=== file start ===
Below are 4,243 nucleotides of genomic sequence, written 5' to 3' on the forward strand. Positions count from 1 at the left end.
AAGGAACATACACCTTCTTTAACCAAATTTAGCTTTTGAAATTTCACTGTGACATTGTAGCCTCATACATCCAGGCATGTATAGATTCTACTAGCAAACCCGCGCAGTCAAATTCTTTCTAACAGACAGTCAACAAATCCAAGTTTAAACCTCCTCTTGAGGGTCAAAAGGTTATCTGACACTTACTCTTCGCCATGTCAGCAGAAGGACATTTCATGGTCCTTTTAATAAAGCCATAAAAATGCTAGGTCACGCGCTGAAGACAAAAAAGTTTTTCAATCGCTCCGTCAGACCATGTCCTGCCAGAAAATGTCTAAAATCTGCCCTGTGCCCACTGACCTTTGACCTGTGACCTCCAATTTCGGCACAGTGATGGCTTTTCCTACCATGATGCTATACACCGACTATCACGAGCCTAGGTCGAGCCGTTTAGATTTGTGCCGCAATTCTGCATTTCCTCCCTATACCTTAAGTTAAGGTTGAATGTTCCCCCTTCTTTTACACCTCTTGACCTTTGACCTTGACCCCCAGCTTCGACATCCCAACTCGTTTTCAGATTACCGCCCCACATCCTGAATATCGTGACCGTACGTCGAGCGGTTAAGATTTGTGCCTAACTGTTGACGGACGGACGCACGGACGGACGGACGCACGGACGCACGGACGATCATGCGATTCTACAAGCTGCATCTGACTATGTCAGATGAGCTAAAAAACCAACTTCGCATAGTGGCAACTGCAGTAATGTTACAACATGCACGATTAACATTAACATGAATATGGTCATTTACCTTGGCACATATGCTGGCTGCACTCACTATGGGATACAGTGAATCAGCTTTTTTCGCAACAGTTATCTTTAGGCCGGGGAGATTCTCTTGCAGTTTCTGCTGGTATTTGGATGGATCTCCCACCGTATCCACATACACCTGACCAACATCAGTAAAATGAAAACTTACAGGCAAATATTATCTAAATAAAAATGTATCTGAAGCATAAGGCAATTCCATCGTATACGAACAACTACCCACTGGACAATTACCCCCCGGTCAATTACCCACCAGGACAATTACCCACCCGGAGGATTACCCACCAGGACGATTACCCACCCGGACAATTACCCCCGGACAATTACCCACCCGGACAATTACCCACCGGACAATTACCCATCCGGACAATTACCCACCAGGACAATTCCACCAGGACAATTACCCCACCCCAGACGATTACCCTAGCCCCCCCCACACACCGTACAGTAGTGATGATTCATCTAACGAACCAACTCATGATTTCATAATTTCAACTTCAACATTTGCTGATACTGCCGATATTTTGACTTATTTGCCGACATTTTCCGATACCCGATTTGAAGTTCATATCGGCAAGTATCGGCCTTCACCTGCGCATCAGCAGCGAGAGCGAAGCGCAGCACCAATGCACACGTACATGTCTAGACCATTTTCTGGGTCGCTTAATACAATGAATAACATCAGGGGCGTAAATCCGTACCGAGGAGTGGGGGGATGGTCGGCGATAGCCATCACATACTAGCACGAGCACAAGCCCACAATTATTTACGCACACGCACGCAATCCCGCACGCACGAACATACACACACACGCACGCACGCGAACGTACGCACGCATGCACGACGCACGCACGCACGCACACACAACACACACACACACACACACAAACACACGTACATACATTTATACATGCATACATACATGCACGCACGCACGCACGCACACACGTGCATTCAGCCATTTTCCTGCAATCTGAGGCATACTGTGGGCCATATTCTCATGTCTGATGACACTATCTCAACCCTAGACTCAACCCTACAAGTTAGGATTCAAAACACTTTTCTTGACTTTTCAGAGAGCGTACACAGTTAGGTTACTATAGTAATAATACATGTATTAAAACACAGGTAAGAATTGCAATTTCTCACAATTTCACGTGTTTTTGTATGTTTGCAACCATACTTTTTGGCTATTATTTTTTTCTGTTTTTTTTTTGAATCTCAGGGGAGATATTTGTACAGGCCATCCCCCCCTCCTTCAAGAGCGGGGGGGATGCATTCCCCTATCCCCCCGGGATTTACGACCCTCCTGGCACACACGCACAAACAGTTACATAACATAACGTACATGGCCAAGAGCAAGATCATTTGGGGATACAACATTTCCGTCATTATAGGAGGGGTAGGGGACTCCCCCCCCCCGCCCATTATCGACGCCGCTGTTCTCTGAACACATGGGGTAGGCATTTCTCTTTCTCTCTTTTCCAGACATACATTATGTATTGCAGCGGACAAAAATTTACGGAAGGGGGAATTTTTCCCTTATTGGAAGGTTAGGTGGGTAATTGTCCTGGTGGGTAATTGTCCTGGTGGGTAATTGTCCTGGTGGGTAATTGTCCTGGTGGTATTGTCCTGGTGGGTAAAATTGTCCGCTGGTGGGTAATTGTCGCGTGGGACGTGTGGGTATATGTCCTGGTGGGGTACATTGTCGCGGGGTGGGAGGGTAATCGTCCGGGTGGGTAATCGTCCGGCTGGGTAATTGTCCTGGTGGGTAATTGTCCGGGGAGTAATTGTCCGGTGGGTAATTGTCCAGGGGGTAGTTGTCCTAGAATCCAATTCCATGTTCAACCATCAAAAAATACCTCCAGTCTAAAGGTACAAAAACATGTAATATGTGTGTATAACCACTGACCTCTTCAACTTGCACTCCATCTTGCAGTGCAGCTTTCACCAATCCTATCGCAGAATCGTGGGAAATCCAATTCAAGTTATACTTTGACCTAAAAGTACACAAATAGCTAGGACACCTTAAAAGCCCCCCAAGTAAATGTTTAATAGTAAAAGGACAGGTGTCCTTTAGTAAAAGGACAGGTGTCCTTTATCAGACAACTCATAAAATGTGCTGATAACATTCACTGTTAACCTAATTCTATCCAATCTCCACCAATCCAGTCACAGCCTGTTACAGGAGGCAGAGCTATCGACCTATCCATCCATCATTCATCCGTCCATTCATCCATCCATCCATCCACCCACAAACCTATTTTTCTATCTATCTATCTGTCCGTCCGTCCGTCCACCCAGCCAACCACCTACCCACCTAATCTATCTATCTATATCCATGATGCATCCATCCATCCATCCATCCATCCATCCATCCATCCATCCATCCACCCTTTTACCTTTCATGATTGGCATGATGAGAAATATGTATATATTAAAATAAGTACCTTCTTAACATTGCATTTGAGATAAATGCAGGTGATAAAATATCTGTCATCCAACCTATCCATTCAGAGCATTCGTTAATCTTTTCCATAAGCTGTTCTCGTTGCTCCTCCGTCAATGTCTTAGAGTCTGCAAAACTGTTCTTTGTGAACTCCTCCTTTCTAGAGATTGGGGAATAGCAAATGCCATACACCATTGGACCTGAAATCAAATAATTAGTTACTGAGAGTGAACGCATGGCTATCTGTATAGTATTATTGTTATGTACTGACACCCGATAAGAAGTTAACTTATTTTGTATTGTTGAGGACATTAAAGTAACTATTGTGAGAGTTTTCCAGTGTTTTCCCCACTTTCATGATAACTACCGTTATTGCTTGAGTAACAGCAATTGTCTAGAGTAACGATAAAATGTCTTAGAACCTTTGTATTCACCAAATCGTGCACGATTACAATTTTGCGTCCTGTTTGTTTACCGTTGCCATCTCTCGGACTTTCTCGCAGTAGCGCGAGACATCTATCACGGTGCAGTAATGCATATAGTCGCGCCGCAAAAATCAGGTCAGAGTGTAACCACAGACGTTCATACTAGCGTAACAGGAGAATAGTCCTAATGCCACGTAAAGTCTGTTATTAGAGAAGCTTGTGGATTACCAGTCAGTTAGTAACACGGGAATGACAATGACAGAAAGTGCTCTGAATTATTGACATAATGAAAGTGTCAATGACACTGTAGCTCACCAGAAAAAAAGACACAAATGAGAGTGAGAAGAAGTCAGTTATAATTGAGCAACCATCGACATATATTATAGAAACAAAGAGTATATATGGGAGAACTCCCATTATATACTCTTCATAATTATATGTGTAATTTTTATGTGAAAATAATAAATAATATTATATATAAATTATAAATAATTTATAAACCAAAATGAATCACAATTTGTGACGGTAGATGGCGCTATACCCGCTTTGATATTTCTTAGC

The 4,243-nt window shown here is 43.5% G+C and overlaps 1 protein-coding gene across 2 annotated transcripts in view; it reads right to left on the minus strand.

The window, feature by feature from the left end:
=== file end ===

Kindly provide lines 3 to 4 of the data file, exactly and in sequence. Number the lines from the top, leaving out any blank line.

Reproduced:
The 4,243-nt window shown here is 43.5% G+C and overlaps 1 protein-coding gene across 2 annotated transcripts in view; it reads right to left on the minus strand.

The window, feature by feature from the left end: